EU, Turkey admit delay in visa-free travel
ANKARA / LUXEMBOURGTurkey’s EU minister has admitted there is no chance of completing a deal on visa-free travel to the European Union by a July 1 deadline, as the EU’s interior ministers demanded once more during a June 10 meeting in Luxembourg that Turkey change its anti-terror law.
The EU agreed in March to offer Turkey visa-free access by July 1, increased aid and accelerated accession talks in return for Ankara controlling the flood of migrants crossing into Greece.
But Turkey has yet to fulfill all of the conditions laid down by the European Commission for the visa agreement, including changes to Ankara’s anti-terrorism laws to meet EU concerns over human rights.
Turkish European Affairs Minister Ömer Çelik admitted the July 1 deadline would be missed in an interview late June 10 with Dutch broadcaster NOS, during a visit to The Hague, which is the first official such acknowledgement by Ankara.
“If we are realistic, we are not going to achieve this date,” he said.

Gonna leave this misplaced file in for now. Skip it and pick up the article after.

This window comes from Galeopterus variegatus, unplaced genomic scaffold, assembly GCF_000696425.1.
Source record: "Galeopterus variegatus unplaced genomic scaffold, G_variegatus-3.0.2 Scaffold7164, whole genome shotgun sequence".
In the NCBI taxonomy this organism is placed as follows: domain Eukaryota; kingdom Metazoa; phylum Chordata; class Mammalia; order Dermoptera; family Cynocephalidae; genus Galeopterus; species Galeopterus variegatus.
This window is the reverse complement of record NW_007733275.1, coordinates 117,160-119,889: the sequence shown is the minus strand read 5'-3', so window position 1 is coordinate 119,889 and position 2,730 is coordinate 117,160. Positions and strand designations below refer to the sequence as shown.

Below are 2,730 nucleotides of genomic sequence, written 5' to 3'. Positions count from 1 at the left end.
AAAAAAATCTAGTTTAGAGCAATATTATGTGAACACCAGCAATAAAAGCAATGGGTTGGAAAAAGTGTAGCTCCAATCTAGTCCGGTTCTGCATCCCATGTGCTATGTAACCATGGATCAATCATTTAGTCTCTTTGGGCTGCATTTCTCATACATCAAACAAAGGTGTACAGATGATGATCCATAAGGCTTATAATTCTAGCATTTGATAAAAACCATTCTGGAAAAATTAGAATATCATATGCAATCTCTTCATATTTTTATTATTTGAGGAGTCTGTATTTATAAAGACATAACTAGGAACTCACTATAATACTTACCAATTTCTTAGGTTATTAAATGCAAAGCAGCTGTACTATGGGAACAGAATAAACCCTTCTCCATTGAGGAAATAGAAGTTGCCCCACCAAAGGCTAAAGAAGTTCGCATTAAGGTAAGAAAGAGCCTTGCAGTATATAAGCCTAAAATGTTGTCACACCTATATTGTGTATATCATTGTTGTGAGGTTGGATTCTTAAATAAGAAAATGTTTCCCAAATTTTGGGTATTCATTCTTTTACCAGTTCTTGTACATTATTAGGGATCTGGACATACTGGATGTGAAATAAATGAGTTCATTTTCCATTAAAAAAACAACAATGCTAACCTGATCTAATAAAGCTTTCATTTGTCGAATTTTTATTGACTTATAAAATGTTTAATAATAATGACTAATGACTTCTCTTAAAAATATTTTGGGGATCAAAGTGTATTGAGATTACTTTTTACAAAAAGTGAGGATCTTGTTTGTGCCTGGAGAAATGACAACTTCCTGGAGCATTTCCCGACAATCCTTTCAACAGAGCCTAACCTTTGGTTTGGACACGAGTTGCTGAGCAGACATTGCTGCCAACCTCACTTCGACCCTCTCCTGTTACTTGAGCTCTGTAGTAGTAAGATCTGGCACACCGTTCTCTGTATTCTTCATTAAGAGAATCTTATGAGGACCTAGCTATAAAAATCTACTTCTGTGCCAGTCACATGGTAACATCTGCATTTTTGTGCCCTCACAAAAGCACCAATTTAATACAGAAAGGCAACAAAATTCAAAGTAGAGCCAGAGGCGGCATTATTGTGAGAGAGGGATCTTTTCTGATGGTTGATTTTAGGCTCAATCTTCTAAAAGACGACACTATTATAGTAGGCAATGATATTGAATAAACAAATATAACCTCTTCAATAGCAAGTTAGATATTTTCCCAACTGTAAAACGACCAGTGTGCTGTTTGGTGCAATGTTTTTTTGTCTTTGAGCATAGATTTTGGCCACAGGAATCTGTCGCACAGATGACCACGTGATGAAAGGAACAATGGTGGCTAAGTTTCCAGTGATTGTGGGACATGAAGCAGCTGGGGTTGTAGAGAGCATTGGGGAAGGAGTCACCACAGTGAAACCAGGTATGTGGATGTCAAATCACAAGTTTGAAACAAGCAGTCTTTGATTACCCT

Austrian Interior Minister Wolfgang Sobotka also said on June 10 that the July 1 deadline was not feasible.
“But we think it must happen as soon as possible,” the Turkish minister said.
Turkish President Recep Tayyip Erdoğan said last month that the visa exemption must be introduced by October at the latest. Ankara has threatened to scrap the migrant deal with the EU altogether if visa-free travel is not awarded.
Çelik said he believed Turkey had met all the necessary criteria and that there was “no question of making any change that would reduce our capacity to fight terrorism.”
Once Turkey has fulfilled the conditions, the European Parliament would still have to give its approval to the deal.
Meanwhile, no official decisions were taken at the EU ministers’ meeting in Luxembourg, but it was clear that the situation of visa-free travel for Turkey did not seem to be changing soon, Deutsche Welle reported.
The EU ministers believe that the conditions for visa-free travel have not been fulfilled, while a European diplomat cited the current political developments in Turkey, saying that it constituted an obstacle to visa-free travel.
The diplomat, whose identity was not revealed, said an immunity bill, which paves the way for the trial of 152 legislators, mostly from the Peoples’ Democratic Party (HDP), and the insults against German MPs after the approval of a resolution declaring the World War I-era killings of Anatolian Armenians at the hands of Ottomans as “genocide,” show that “it’s not the right time for visa-free travel.”
In addition, the European Commission will present a new report on Ankara’s anti-terror law on June 14.